Giving feedback on work documents: 9 tips

Penguin parent feeding child.

Peer review of business reports and technical documents is a time-honoured practice in the workplace. A few ground rules can help everyone — writers, reviewers, and readers.

 I’m not talking about a high level, formal review when every detail is thrashed out before final delivery. Nor about a scrupulous team writing process. Nor about your friend’s first novel.

 I’m talking about a colleague asking for your opinion on an early draft of a document.  Not editing, not proofreading, not collaborative writing, and not usability testing. 

1. Be clear about the type of feedback required.

If this is unclear, ask. You may find the writer wants you to check something very specific such as the structure, or the use of technical terms, or whether a certain policy is accurately interpreted. Don’t stray outside the brief. On the other hand, sometimes you notice something big that’s not on the checklist: if the writer is willing, do mention it.

2. Be kind.

Nearly everyone is sensitive about the quality of their writing, and no document is perfect, including yours and mine. Take care and be nice. You’re giving feedback to improve the document, not the writer. And you’re helping to build a safe and supportive workplace community.

3. Oral feedback is better than written feedback.

Written comments can seem far more directive and serious than you intended. When you have a face-to-face conversation, the writer can ask for clarification and many problems are instantly resolved. But if writers are too shy to question you, written comments can send them on a long path to nowhere.

4. Don’t overdo it.

Identify two or three really important points and discuss those. Don’t overload writers with picky corrections at an early stage:  they’ll get to the little things later.

5. Point to the bits you don’t understand. 

This is very helpful. Know that the writer will immediately explain the intended meaning — but that’s not enough! Remind the writer that it needs rewriting more clearly and simply:  it’s the writer’s job to make the meaning clear.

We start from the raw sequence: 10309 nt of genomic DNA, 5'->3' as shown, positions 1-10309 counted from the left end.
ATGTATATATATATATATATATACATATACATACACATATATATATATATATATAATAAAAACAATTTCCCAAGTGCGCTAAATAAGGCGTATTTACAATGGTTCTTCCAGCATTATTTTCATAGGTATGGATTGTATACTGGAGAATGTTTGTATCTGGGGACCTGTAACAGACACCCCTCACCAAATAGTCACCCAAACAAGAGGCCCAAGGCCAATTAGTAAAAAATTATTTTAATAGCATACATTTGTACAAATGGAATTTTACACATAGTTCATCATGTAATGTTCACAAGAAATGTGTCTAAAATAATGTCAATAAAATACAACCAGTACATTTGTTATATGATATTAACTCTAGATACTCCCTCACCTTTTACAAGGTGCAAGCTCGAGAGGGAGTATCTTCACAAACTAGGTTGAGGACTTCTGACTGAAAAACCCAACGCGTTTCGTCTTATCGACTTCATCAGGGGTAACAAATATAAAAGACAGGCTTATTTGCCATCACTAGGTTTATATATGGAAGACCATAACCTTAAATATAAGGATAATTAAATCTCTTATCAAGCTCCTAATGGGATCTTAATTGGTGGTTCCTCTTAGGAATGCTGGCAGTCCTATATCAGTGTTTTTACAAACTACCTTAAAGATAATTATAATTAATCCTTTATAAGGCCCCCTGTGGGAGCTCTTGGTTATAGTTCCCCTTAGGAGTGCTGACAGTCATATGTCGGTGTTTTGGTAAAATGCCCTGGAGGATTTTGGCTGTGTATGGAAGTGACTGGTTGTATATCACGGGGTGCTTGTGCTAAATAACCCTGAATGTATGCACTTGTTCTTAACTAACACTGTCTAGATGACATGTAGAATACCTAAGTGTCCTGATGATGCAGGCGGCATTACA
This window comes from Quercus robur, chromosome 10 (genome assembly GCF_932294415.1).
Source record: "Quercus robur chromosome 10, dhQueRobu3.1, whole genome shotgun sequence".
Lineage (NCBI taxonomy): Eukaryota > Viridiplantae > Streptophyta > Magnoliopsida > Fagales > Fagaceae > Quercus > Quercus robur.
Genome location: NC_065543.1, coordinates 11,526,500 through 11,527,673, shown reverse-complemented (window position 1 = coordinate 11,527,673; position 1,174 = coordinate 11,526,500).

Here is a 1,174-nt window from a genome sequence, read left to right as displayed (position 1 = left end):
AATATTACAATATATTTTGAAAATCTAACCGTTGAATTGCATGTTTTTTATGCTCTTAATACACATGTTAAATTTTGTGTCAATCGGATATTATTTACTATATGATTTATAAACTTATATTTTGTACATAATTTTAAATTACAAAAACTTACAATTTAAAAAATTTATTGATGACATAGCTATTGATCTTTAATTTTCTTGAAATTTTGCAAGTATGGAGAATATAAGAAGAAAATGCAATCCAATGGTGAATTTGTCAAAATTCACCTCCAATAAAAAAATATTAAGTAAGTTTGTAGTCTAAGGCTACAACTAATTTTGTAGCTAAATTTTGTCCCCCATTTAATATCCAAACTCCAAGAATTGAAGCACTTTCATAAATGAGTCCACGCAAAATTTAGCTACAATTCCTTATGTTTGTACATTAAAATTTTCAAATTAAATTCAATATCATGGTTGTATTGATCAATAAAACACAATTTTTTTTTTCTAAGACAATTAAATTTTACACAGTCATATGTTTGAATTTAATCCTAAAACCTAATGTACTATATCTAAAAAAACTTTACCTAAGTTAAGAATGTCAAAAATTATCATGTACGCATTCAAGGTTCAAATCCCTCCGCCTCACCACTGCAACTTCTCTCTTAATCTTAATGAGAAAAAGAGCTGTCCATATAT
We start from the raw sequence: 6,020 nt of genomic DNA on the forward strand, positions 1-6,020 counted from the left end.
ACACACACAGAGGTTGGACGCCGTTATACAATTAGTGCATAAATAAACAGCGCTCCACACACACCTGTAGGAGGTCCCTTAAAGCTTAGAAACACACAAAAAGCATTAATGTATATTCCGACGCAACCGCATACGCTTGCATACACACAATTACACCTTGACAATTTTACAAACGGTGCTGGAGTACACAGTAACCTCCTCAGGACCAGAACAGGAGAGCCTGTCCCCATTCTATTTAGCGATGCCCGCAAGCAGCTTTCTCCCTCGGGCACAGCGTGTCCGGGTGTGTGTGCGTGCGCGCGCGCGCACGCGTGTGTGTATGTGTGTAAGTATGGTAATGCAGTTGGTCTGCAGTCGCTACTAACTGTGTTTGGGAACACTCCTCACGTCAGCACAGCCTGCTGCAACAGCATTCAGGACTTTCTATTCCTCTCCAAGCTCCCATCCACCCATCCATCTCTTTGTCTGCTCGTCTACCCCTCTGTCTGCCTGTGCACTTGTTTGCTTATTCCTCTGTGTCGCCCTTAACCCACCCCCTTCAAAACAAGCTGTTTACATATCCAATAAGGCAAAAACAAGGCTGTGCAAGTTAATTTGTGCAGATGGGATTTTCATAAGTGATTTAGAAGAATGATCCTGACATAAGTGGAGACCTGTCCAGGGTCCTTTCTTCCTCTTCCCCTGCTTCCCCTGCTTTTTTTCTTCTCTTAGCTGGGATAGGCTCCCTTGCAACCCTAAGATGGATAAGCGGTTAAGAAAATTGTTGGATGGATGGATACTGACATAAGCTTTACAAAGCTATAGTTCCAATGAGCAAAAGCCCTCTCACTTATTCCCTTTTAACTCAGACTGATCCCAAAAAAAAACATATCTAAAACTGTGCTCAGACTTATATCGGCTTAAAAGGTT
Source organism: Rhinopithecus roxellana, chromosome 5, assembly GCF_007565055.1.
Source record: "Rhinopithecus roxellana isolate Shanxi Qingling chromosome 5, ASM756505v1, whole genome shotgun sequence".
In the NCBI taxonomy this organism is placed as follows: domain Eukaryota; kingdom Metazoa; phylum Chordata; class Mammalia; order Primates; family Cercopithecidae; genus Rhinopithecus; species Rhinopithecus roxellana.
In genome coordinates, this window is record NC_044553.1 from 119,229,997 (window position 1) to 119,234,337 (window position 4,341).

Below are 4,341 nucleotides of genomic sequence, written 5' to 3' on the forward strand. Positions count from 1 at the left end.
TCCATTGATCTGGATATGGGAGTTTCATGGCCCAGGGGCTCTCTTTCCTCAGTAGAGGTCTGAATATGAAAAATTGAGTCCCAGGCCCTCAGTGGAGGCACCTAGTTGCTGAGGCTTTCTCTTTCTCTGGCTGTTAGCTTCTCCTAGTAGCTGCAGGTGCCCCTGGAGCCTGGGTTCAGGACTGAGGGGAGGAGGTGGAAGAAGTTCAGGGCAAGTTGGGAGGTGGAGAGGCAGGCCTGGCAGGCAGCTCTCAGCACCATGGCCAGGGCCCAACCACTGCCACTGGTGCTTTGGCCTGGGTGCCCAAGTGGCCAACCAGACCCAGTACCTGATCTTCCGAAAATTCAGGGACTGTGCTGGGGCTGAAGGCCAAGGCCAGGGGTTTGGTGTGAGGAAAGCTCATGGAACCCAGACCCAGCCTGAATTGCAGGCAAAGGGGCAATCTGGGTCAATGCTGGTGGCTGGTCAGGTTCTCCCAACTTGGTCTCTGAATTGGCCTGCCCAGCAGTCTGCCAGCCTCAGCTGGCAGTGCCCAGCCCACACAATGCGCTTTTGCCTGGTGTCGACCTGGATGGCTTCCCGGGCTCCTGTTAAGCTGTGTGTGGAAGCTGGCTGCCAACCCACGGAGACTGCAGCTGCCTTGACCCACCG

6. Spot missing information (that’s far too easy)

And wrong information and redundant information (ah, dreams are free).

7. Don’t take over.

It’s not your document. By all means suggest solutions but don’t push: writers may feel threatened, and what’s more, may have a better solution in mind.

8. Don’t use Track Changes.

Well, OK, some teams can do this successfully on a little tiny document if they keep a tight rein on their urge to rewrite. But in general, Track Changes is not worth the tangle.

9. Reciprocate.

Everyone learns something new from the feedback process, and it can help create a culture of trust and support. 


Photo (c) Ben McAlpine. Excuse the pun.



Jul 09, 2014 • Posted by Rachel McAlpine

Hi Michelle
This is a tough one. I would want to tackle this in person, face to face—not in writing.

I would ask a few questions such as, “What do you need from me at this stage?” “Who is the intended audience?” “Which is the definitive policy?” “I think this paragraph means … Is that correct?” “Now what is this paragraph saying?” Sorry to be so simplistic, but the aim is to get writers to spot their own errors and inconsistencies.

You might also drop a few hints, such as the huge payoff in clarity produced by shortening sentences. Then (in a perfect world) the substance and structure can be improved. Last thing to deal with is copywriting: grammar, spelling and layout are crucial but easy to fix at the end.

In my experience, everyone is pleased to pick up techniques and tips about writing better. But I know this takes time. Publication of a policy is a serious step, though, and delay is far preferable to releasing a policy prematurely.

Best of luck!

Jul 08, 2014 • Posted by mbrooks

Do you have any advice for when you are asked to give feedback (of any kind) on a document (in this case, a company policy about to be published) and the writing is extremely poorly written, the policy itself is unclear and even the intended audience is not consistent.

Giving feedback on writing projects is something that I need to learn how to do well. If the writing is exceedingly poor – I really struggle.

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